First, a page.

November 30, 2006 [LINK / comment]

Bronx construction goes ahead

The last (?) legal challenge to the future Yankee Stadium has ended, thanks to a federal judge who dismissed a lawsuit filed by Save Our Parks and the Bronx Council for Environmental Quality. See USA Today. So, the Yankees can proceed full steam ahead, and you can see a photo of the construction site at:; hat tip to Mike Zurawski. Seeing the project actually getting underway next to the House that Ruth Built brings on a melancholy mood...

Another Miami stadium site?

Officials in Miami have proposed yet another possible site for a new ballpark for the Marlins, who will be evicted from Dolphins Stadium after the 2010 season. It would be on the west edge of downtown Miami north of the Clark Government Center. The advantages are that the land is already owned by the government, and it has excellent parking and transportation access. The main obstacle is that a new juvenile courthouse had already been planned for that site, so an alternative site for that would have to be found first. See Miami Herald; hat tip to Mike Zurawski. The other prospective downtown stadium site is several blocks to the northeast, next to the American Airlines Arena.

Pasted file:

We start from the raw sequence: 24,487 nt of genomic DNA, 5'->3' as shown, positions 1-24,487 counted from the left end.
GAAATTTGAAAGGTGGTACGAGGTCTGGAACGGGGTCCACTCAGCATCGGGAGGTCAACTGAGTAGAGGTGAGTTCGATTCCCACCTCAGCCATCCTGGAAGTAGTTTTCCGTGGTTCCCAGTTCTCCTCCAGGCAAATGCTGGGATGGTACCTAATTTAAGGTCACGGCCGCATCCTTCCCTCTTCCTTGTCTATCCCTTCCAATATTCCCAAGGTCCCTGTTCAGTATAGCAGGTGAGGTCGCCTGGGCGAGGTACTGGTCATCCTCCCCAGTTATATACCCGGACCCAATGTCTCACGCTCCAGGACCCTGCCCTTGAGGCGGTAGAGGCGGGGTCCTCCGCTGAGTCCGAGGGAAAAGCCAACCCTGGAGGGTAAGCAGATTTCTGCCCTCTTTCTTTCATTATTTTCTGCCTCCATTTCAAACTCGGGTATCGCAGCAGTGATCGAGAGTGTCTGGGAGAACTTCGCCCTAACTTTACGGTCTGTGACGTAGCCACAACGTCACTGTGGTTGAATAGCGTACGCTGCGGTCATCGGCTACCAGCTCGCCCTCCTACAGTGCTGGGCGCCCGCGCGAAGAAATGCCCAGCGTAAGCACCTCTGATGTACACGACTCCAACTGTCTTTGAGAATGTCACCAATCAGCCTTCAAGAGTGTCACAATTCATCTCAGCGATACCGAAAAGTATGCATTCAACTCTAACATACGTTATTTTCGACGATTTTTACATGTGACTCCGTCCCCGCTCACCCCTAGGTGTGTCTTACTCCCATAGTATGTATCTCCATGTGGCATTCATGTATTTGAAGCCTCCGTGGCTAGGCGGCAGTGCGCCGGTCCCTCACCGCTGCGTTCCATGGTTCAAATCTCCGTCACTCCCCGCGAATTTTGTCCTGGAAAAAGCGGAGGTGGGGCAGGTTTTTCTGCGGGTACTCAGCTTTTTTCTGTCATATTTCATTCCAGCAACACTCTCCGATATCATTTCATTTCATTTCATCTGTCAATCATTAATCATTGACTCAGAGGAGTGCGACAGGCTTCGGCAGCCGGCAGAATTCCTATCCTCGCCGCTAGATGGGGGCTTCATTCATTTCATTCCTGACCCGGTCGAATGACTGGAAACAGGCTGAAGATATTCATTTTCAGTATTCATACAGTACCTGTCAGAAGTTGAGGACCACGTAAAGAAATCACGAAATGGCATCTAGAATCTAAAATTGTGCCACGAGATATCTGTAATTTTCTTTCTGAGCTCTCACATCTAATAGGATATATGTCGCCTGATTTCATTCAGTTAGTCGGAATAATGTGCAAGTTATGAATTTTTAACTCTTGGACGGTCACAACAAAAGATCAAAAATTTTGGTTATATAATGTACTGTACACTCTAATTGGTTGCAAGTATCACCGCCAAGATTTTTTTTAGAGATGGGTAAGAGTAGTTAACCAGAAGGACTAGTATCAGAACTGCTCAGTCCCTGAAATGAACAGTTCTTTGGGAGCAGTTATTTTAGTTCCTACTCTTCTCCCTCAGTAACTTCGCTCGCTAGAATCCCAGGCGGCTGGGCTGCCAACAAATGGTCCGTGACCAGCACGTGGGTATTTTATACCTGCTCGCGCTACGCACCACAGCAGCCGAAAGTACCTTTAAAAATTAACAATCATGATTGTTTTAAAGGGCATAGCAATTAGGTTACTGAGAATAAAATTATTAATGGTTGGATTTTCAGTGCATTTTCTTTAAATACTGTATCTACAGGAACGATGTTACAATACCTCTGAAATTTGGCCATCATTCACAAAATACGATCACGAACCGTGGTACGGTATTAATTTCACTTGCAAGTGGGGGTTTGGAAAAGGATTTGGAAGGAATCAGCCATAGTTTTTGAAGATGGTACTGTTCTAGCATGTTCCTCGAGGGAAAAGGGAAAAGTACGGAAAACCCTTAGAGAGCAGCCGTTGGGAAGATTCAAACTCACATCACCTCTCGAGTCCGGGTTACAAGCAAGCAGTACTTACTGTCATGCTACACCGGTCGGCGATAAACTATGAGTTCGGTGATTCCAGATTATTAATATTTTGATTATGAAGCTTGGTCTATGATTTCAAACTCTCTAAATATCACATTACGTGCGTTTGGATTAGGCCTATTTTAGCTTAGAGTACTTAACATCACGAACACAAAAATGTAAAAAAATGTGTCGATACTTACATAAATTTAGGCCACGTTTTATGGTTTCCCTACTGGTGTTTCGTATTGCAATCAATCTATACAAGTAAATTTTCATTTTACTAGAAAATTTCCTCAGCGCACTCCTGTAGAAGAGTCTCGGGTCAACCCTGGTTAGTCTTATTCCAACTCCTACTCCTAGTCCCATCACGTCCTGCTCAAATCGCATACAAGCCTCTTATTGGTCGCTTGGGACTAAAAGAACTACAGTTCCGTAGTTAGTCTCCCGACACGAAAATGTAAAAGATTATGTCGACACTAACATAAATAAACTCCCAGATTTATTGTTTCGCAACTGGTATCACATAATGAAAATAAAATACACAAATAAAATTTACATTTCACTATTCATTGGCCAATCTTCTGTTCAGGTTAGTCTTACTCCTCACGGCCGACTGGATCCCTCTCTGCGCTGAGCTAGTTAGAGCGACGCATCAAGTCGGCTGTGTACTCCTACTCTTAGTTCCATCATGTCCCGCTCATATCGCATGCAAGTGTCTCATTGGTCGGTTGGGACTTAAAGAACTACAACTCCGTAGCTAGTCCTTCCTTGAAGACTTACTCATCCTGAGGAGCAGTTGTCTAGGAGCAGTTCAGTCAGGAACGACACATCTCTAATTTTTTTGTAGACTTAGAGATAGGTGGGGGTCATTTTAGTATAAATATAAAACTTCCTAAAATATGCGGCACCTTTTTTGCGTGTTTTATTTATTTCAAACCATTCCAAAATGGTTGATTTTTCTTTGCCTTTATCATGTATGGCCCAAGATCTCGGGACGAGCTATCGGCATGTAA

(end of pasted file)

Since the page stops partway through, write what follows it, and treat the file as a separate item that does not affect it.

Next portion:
Naming the stadium in D.C.

The Washington Nationals are expected to choose the L.A. advisory firm Wasserman Media to auction the stadium naming rights, which may bring as much as $6 million a year to the team. Capital One, GEICO, and XM Radio are among the leading candidates. Ugh. See Washington Post. In a fairer world, the D.C. government would get the prerogative to name the stadium, since it's bearing the entire financial burden. Apparently, the idea that a sports palace in Our Nation's Capital should have a name befitting due dignity and public purpose has not occurred to anyone in the team's front office, or to leaders in Congress. "Show me the money" indeed. Let's just hope the new stadium makes ample room for the Common People, and doesn't become an exclusive playpen for sleazy lobbyists and government contractors, like a casino or a whorehouse.